Patrick Troughton (1985)

This is a transcript from a 1985 American interview with Patrick Troughon. It covers his early acting  career and his thoughts on how he should play the Doctor back in 1966 when he took over from William Hartnell. I’ve transcribed the interview word for word from the original recording, although I’ve missed out the um’s, er’s and long pauses.

Q: I suppose we should begin by dispelling a myth that you hate doing interviews. Is it true?

A: No, it’s not that I hate doing interviews, um, and it doesn’t worry me at all, but being a character actor… it’s a mistake for such an actor to promote their own personality too much because it’s counter-productive where their actual work is concerned. They’ve got to be a sort of nothing, you see, and only come to life as a person, where the viewer’s concerned, in the story. And I think that was the reason, really, if you go on promoting yourself, the audience gets to know you too much instead of the people you’re trying to portray. It makes your job harder.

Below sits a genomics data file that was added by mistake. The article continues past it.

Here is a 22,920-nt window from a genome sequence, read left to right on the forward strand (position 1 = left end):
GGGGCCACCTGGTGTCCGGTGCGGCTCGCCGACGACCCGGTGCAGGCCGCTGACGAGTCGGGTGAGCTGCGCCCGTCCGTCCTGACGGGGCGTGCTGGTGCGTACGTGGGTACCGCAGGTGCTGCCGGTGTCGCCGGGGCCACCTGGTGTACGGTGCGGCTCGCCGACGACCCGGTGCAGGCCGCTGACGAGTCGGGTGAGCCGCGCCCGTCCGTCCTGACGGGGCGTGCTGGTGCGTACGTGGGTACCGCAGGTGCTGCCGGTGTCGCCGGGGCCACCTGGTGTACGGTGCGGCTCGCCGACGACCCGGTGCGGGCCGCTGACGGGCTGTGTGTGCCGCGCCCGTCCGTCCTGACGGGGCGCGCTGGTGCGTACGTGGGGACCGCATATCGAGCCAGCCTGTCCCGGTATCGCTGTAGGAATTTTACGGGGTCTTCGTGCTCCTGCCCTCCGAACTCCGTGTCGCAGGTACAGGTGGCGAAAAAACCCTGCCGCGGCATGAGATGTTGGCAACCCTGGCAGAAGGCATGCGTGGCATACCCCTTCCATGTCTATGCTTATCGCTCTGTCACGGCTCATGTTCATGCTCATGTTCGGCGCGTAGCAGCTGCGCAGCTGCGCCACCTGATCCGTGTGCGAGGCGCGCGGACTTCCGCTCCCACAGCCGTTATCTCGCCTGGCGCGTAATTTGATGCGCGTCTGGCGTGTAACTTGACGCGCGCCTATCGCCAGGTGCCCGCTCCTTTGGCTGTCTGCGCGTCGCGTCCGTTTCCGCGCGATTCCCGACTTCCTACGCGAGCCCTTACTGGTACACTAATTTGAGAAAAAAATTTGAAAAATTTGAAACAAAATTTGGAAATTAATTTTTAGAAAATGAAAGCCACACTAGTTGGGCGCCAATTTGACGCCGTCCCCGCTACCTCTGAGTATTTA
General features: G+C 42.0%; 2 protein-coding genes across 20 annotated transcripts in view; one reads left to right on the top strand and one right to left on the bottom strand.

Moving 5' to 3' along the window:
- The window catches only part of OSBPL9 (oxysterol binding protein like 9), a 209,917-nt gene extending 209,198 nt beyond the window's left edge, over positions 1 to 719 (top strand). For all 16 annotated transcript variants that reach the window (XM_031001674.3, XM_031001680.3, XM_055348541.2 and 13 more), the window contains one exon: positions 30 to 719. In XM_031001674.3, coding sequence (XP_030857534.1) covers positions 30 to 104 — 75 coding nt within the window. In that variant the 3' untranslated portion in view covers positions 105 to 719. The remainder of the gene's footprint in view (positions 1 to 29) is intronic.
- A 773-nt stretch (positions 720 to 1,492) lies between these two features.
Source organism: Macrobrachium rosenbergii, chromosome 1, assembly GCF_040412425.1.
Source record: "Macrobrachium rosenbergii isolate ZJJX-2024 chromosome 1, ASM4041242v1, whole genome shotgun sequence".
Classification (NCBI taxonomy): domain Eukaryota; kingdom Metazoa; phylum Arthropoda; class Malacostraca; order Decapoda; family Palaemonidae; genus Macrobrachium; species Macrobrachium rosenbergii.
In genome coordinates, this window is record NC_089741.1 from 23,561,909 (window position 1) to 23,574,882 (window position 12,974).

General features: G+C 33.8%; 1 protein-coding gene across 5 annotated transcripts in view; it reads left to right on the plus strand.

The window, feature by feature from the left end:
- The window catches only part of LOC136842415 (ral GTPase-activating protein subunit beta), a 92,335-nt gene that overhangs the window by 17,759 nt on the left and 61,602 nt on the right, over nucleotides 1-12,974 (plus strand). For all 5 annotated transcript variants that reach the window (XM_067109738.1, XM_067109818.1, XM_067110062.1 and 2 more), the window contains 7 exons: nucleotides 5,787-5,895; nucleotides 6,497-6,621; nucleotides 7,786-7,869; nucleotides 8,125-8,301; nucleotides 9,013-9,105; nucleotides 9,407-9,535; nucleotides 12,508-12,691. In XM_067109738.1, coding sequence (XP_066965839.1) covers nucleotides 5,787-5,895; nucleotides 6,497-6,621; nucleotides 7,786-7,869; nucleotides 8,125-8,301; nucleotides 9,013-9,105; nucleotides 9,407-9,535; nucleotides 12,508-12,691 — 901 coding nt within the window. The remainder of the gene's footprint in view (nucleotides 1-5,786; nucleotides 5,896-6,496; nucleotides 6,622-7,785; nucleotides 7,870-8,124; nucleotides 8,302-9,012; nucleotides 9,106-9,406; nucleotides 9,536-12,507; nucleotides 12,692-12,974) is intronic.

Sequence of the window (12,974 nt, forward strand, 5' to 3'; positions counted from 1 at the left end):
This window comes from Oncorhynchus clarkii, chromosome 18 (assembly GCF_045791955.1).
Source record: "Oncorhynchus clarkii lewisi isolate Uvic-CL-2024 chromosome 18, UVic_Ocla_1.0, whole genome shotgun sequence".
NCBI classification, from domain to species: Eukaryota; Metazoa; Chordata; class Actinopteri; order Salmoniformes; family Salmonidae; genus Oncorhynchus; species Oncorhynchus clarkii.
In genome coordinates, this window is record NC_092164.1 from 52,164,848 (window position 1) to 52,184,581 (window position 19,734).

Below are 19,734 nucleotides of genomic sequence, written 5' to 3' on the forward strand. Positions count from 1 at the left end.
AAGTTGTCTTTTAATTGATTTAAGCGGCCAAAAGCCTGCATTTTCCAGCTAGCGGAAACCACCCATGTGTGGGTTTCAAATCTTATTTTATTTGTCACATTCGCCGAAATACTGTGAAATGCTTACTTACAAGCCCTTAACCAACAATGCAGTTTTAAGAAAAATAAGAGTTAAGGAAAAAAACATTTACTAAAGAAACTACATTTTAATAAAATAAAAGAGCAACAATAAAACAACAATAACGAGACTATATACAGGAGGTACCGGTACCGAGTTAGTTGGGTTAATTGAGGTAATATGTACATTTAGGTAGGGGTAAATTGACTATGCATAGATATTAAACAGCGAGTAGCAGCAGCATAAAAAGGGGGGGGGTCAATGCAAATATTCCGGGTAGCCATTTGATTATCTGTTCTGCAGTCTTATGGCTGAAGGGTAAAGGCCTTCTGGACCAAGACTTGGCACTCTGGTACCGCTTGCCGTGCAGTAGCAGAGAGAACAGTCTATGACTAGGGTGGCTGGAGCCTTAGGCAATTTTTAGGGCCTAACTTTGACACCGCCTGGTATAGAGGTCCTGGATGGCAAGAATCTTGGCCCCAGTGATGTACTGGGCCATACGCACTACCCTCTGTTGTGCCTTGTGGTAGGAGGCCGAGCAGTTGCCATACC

Q: Well we would like to get to know you a little better.

A: That’s very nice of you.

Q: When you were doing ‘Doctor Who’, there had already been a previous one, was the programme very popular at that time?

A: Yes it was. Billy had been doing it for three years by the time I was asked to do it. I think he was getting tired, and I don’t think he was a particularly well man toward the end. He had circulatory trouble, something like that… and I thought that perhaps the programme was beginning to be played out a bit, I thought that the joke was beginning to be over, and I was astonised when they asked me to do it and I thought ‘oh dear, no’ and gosh, to recreate a character like that… it’d probably only last about six weeks with me anyway, and it’s just not worth doing.

Q: And three years later…

A: (laughs) Twenty-three years later!

Q: Sorry, yes. But three years after you took it on, were you still astonished that the joke was still going on?

A: Ah, no I don’t think so by then, because it had been very popular with me. It had been with Billy too. It was a lovely part, I loved doing it and the family audience liked me very much in it, and I regretted leaving it very much, but again you can’t stay in one job forever, not as a character actor.

Q: You pop up in a lot of places that are unknown to American audiences. Do you like that, do you like being hidden and yet there?